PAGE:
February 24, 2016

NAIROBI, Kenya (AP) Kenya's sports minister blasted the country's national track and field federation over its doping crisis on Wednesday, calling for elections to choose a new leadership and claiming that IAAF President Sebastian Coe ''alluded'' to him that the world governing body had also lost faith in Kenyan athletics officials.

Sports minister Hassan Wario launched his stinging criticism during a Kenyan television show on which the acting president of Athletics Kenya, the track federation, was also appearing.

The sport in Kenya is in a mess, with more than 40 athletes failing doping tests since 2012 and four high-ranking federation officials under investigation for doping cover-ups and other alleged wrongdoing. The country is also under threat of a ban from international competition, including the Olympics, for being in breach of world anti-doping rules.

''Probably the way out of this is a very free and fair election so that we get a new team of people on board and we engage with them,'' Wario said on the TV show, challenging AK's acting head Jackson Tuwei, his fellow guest. ''Kenyans have lost faith in what is going on in that federation as it is now.''

Wario also said he'd met recently with Coe, and the world governing body's patience with Kenyan athletics officials was running out.

''I went to see the IAAF president and that is what he alluded to me ... that he had lost confidence with AK and asked me to work together to crack the whip,'' Wario said.

Three of Athletics Kenya's most senior officials have been suspended by the International Association of Athletics Federations, pending investigations by its ethics committee over alleged doping cover-ups. AK President Isaiah Kiplagat, vice president David Okeyo and chief executive Isaac Mwangi are all under investigation, as is the federation's former treasurer.

Mwangi was placed under investigation this week after two athletes who failed doping tests alleged in an interview with The Associated Press that he tried to extort bribes totaling $48,000 from them in exchange for organizing lenient bans.

With Kiplagat suspended, Tuwei is in temporary charge of a federation under severe scrutiny. On the TV show, he denied AK officials could have reduced doping bans, saying sanctions were decided by an independent medical and anti-doping commission.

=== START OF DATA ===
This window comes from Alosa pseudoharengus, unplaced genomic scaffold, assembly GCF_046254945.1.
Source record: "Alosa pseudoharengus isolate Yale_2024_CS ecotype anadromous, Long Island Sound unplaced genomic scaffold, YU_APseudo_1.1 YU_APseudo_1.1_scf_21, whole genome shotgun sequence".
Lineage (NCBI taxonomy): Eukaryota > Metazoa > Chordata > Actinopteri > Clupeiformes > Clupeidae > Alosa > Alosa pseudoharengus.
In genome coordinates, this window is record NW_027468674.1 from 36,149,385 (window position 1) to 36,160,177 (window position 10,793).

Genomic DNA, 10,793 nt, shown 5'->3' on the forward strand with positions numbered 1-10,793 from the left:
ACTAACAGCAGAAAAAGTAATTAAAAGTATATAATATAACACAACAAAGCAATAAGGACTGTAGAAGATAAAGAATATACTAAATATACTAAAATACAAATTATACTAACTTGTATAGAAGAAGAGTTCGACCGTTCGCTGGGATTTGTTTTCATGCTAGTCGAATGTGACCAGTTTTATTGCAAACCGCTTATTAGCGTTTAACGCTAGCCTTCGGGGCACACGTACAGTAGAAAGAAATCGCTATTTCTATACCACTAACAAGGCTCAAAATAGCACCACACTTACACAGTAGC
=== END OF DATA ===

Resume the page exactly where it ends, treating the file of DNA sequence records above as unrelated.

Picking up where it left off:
Tuwei also defended senior AK officials against allegations that they embezzled money meant for the federation from sponsor Nike. Kiplagat, Okeyo and former treasurer Joseph Kinyua, who was the manager of Kenya's team at last year's world championships, are accused of embezzling around $700,000.

But Wario continued his attack: ''One of the major problems with federations is people staying there for 30 years or 40 years without putting proper structures, with very little transparency,'' he said. ''For instance, Nike deals don't pass through any government agency. We don't know. It's shrouded in secrecy. Everything is done behind us.''

Earlier, Wario said new legislation to make doping a criminal offense will be presented to Kenya's parliament on Monday as the country scrambles to avoid being declared non-compliant with world anti-doping rules. The proposed legislation was now ready to go to lawmakers for approval, he said.

Anti-doping legislation is one of the things Kenya must put in place by an April 5 deadline or face being declared non-compliant by the World Anti-Doping Agency. That could lead to a ban for its track and field athletes from international competition, including the Rio de Janeiro Olympics. Coe previously said that the IAAF would consider banning Kenya, like it did with Russia, if the country was in breach of anti-doping rules.

Kenya's government must also provide proper funding for the new national anti-doping agency. The Anti-Doping Agency of Kenya received $3 million of the $5 million the government approved for its setup costs only 10 days ago, said its chief executive, Japhter Rugut. ADAK has faced a long delay in starting work after being formally established over a year ago. It was given approval by the government to operate only in December.

WADA has been critical of Kenyan authorities, who have had nearly four years to act after serious problems of doping among its runners were uncovered in 2012.

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